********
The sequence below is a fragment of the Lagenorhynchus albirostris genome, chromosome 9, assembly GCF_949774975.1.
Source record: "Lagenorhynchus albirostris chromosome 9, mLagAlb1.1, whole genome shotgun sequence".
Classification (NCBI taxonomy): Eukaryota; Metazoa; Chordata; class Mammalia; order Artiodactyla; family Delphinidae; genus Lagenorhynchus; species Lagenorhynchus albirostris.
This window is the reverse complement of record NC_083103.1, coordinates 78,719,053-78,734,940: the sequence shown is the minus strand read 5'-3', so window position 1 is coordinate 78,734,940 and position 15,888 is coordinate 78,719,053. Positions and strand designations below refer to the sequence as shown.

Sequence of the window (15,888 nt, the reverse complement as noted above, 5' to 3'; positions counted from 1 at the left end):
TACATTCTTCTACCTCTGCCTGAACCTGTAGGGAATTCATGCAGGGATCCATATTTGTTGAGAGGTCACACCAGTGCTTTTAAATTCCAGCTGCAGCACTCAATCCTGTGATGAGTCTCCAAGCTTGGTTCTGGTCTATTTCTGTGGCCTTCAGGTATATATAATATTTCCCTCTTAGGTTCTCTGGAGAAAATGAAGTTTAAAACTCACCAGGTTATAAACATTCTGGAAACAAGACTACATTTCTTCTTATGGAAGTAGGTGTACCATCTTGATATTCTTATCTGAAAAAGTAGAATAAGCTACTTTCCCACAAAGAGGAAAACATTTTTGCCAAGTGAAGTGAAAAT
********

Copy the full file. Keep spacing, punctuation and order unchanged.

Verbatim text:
The sequence below is a fragment of the Lagenorhynchus albirostris genome, chromosome 9, assembly GCF_949774975.1.
Source record: "Lagenorhynchus albirostris chromosome 9, mLagAlb1.1, whole genome shotgun sequence".
Classification (NCBI taxonomy): Eukaryota; Metazoa; Chordata; class Mammalia; order Artiodactyla; family Delphinidae; genus Lagenorhynchus; species Lagenorhynchus albirostris.
This window is the reverse complement of record NC_083103.1, coordinates 78,719,053-78,734,940: the sequence shown is the minus strand read 5'-3', so window position 1 is coordinate 78,734,940 and position 15,888 is coordinate 78,719,053. Positions and strand designations below refer to the sequence as shown.

Sequence of the window (15,888 nt, the reverse complement as noted above, 5' to 3'; positions counted from 1 at the left end):
TACATTCTTCTACCTCTGCCTGAACCTGTAGGGAATTCATGCAGGGATCCATATTTGTTGAGAGGTCACACCAGTGCTTTTAAATTCCAGCTGCAGCACTCAATCCTGTGATGAGTCTCCAAGCTTGGTTCTGGTCTATTTCTGTGGCCTTCAGGTATATATAATATTTCCCTCTTAGGTTCTCTGGAGAAAATGAAGTTTAAAACTCACCAGGTTATAAACATTCTGGAAACAAGACTACATTTCTTCTTATGGAAGTAGGTGTACCATCTTGATATTCTTATCTGAAAAAGTAGAATAAGCTACTTTCCCACAAAGAGGAAAACATTTTTGCCAAGTGAAGTGAAAAT